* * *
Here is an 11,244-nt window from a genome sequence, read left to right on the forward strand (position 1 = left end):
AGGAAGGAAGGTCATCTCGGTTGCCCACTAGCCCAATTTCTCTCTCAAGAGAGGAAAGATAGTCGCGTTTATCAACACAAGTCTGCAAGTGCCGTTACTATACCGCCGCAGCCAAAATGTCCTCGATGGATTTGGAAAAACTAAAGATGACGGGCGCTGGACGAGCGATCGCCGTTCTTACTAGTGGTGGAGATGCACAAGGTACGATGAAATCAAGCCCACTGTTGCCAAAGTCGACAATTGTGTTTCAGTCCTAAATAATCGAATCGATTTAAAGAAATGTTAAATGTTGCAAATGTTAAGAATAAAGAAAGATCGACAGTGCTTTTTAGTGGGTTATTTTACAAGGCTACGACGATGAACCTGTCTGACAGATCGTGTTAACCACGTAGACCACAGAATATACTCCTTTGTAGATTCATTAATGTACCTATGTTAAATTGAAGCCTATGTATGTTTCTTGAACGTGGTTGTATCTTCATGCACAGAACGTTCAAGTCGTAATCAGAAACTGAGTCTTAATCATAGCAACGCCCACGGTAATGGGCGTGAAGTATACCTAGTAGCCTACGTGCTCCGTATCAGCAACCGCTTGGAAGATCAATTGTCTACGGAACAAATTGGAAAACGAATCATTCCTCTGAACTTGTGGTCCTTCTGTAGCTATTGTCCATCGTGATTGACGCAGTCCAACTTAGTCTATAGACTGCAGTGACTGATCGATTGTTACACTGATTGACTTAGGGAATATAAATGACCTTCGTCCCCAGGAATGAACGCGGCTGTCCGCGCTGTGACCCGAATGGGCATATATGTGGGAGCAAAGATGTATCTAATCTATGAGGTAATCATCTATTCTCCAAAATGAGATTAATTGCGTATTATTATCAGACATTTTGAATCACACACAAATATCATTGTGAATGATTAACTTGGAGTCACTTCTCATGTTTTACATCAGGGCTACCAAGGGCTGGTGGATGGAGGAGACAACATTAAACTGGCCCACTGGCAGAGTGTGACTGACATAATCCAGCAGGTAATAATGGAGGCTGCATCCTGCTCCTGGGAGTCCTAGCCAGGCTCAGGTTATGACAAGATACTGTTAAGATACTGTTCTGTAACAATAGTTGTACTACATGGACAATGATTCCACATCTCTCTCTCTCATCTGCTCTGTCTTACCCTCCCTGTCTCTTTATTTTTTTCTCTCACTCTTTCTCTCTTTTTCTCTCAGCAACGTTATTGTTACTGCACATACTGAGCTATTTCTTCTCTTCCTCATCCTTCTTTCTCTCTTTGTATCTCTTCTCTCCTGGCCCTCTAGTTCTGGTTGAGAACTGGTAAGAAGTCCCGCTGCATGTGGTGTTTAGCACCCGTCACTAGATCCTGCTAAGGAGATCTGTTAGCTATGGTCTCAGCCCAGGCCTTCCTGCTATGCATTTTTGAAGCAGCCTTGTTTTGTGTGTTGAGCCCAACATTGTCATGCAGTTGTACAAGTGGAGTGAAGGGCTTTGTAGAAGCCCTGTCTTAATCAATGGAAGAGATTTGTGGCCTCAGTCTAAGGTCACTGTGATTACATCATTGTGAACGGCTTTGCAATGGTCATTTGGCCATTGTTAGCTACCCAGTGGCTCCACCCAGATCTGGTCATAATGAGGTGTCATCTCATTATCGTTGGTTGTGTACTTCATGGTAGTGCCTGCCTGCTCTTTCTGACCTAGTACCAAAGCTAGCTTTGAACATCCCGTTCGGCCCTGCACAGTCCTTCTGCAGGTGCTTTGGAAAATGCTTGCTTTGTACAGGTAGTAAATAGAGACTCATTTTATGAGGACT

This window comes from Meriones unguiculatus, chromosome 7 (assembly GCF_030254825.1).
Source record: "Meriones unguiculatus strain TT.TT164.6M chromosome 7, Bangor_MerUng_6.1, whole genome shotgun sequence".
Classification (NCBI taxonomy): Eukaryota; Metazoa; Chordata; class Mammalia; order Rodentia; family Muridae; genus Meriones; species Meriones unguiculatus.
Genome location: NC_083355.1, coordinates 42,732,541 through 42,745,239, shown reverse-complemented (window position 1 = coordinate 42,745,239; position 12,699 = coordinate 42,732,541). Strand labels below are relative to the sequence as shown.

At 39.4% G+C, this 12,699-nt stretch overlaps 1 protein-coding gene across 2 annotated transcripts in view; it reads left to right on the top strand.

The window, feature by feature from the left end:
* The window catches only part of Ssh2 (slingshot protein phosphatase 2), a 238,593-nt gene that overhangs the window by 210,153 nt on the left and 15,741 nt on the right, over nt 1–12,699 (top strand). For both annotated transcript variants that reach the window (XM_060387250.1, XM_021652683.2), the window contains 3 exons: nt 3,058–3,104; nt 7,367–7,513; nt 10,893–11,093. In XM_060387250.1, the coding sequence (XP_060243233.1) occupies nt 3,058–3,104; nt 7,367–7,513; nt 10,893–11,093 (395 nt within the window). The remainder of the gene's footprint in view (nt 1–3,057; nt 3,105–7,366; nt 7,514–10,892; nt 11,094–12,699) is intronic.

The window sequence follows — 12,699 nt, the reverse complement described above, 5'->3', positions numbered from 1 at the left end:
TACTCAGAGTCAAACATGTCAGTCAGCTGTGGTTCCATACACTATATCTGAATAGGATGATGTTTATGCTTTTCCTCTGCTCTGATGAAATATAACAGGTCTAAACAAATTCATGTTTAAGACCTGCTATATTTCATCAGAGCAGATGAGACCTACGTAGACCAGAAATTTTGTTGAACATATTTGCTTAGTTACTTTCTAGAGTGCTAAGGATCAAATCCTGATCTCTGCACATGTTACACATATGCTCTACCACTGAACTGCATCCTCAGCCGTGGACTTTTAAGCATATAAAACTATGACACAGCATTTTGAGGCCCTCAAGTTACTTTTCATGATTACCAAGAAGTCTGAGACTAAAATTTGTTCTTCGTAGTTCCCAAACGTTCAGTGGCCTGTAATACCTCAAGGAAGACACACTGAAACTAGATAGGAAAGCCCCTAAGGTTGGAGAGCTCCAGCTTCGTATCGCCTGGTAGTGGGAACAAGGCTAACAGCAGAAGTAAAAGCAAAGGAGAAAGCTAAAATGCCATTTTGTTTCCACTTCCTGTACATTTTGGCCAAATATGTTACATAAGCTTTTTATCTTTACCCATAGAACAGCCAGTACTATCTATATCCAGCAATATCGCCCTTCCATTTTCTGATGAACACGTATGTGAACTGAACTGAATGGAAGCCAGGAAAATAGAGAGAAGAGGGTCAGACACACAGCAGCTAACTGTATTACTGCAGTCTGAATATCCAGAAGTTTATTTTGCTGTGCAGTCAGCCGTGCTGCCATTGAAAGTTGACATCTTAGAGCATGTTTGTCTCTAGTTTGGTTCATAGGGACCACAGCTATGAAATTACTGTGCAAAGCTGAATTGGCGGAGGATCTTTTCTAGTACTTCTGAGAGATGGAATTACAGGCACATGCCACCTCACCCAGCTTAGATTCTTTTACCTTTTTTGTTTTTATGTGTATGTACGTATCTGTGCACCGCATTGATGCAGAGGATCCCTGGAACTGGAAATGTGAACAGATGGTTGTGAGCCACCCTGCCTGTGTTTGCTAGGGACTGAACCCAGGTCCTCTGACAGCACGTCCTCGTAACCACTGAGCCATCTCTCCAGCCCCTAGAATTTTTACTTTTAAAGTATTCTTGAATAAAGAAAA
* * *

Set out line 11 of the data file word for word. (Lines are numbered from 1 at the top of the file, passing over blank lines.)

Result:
TACTCAGAGTCAAACATGTCAGTCAGCTGTGGTTCCATACACTATATCTGAATAGGATGATGTTTATGCTTTTCCTCTGCTCTGATGAAATATAACAGGTCTAAACAAATTCATGTTTAAGACCTGCTATATTTCATCAGAGCAGATGAGACCTACGTAGACCAGAAATTTTGTTGAACATATTTGCTTAGTTACTTTCTAGAGTGCTAAGGATCAAATCCTGATCTCTGCACATGTTACACATATGCTCTACCACTGAACTGCATCCTCAGCCGTGGACTTTTAAGCATATAAAACTATGACACAGCATTTTGAGGCCCTCAAGTTACTTTTCATGATTACCAAGAAGTCTGAGACTAAAATTTGTTCTTCGTAGTTCCCAAACGTTCAGTGGCCTGTAATACCTCAAGGAAGACACACTGAAACTAGATAGGAAAGCCCCTAAGGTTGGAGAGCTCCAGCTTCGTATCGCCTGGTAGTGGGAACAAGGCTAACAGCAGAAGTAAAAGCAAAGGAGAAAGCTAAAATGCCATTTTGTTTCCACTTCCTGTACATTTTGGCCAAATATGTTACATAAGCTTTTTATCTTTACCCATAGAACAGCCAGTACTATCTATATCCAGCAATATCGCCCTTCCATTTTCTGATGAACACGTATGTGAACTGAACTGAATGGAAGCCAGGAAAATAGAGAGAAGAGGGTCAGACACACAGCAGCTAACTGTATTACTGCAGTCTGAATATCCAGAAGTTTATTTTGCTGTGCAGTCAGCCGTGCTGCCATTGAAAGTTGACATCTTAGAGCATGTTTGTCTCTAGTTTGGTTCATAGGGACCACAGCTATGAAATTACTGTGCAAAGCTGAATTGGCGGAGGATCTTTTCTAGTACTTCTGAGAGATGGAATTACAGGCACATGCCACCTCACCCAGCTTAGATTCTTTTACCTTTTTTGTTTTTATGTGTATGTACGTATCTGTGCACCGCATTGATGCAGAGGATCCCTGGAACTGGAAATGTGAACAGATGGTTGTGAGCCACCCTGCCTGTGTTTGCTAGGGACTGAACCCAGGTCCTCTGACAGCACGTCCTCGTAACCACTGAGCCATCTCTCCAGCCCCTAGAATTTTTACTTTTAAAGTATTCTTGAATAAAGAAAA